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Windows XP Comes Integrated into Windows 7

Windows 7 is approaching its official release date not too long from now, and this week Microsoft unveiled one of the "secret" technologies that will ship with Windows 7 Professional, Enterprise and Ultimate.

Called XP Mode or XPM for short, the new feature essentially virtualizes the legacy Windows XP operating environment within Windows 7. That is, users will be able to install all applications that were previously only fully working with Windows XP, on their Windows 7 desktop without having to resort to a dual-boot solution.

Indeed, Windows 7 comes with "compatibility mode" but XPM isn't the same. XPM is actually built on the same platform as Microsoft's Virtual PC 7 product. This isn't the same as running an XP environment through a hypervisor. It was previously believed that XPM would be a Hyper-V client for Windows 7, but it is not.

However, XPM will utilize virtualization technologies in recent processors from both AMD and Intel, such as Intel's VT.

Users will be able to install a Windows XP application, and launch it seamlessly on the same Windows 7 desktop, along side Windows 7 versions of the same application, without actually affecting the core operating system. This fact alone, allows Microsoft to continue to support Windows XP in a virtualized environment, thereby giving legacy support without actually building loads of legacy code into Windows 7. This not only improves Windows 7's stability and speed, but also security.

At this time, Microsoft is claiming that XPM provides near perfect Windows XP compatibility within Windows 7.

Microsoft will include a full license of Windows XP SP3 with every copy of Windows 7 Professional, Enterprise and Ultimate for use with XPM.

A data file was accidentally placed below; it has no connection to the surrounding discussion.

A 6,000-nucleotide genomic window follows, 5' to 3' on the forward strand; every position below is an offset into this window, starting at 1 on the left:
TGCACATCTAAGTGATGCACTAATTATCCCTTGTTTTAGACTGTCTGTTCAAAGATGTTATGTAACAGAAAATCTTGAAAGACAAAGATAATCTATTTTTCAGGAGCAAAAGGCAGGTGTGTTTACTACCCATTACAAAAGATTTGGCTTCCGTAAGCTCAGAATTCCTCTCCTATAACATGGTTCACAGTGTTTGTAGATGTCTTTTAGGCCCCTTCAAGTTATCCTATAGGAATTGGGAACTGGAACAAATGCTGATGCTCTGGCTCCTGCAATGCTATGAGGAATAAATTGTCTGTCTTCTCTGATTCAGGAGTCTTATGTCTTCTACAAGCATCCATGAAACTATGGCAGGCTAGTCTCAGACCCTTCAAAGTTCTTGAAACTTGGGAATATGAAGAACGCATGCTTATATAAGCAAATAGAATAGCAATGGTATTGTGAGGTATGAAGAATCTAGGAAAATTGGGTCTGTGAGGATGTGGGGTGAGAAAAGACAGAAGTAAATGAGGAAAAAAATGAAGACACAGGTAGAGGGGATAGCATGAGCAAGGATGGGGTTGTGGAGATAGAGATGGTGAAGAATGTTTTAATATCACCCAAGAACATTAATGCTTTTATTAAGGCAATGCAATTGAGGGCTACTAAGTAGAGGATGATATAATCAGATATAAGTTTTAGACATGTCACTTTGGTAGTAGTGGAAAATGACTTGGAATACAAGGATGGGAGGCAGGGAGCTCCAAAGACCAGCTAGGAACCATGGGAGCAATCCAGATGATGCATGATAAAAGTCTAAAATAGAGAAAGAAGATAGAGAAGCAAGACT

• dafin0
    This is great news for people worried about upgrading from winxp to win7
    Reply
  • fuser
    Very good idea!
    Reply
  • wikiwikiwhat
    Wow, probably the best thing MS has ever done.
    Reply
  • drkambosha
    I don't know, but xp now is so spread even larger than win 95 in the 90s
    for me, i hate vista, cause i'm not interested i themes & transparent vista windows.
    so I;m sticking to xp, till they ioffer me something worth the hassle of shifting to windows 7
    Reply
  • freiheitner
    That's... interesting. It doesn't seem to say much for Microsoft's claims that Windows 7 will be the best version of Windows ever, if they have to offer a 2-versions-old compatibility layer to entice users to upgrade. Still, it's interesting. It might work.
    Reply
  • wikiwikiwhat
    I bet they are hoping it turns into the backwards compatibility thing that Xbox had. Great feature but afte a while people just really didn't use the feature and just stuck with Xbox 360 stuff. This will happen with Win 7, which is good for it.
    Reply
  • Thumbs up for this, Will help me to no end in helping my customers transition away from Windows XP! I have installed Virtual PC In Vista with Xp as a default for many customers (Cost is prohibitive though as XP and Vista License needed) so being able to have this integrated into the Windows 7 Professional license is a godsend!
    Reply
  • jerreece
    Very interesting move on Microsoft's part. Should help alleviate concerns from folks who didn't switch to Vista, and are hesitant to switch to 7.
    Reply
  • KyleSTL
    Not to mention compatability with devices (read: scanner and printers that will never have Vista drivers, let along W7). This is a pretty good idea, although it underminds the perception that Windows 7 is a quality product, it'll have people asking "Why are they including the legacy (8 years) OS with it? Is the new OS buggy?"
    Reply
  • thepinkpanther
    TAKE THAT CREATIVE!!!! now u cant mess up the drivers cause we can just install xp ones!!!
    Reply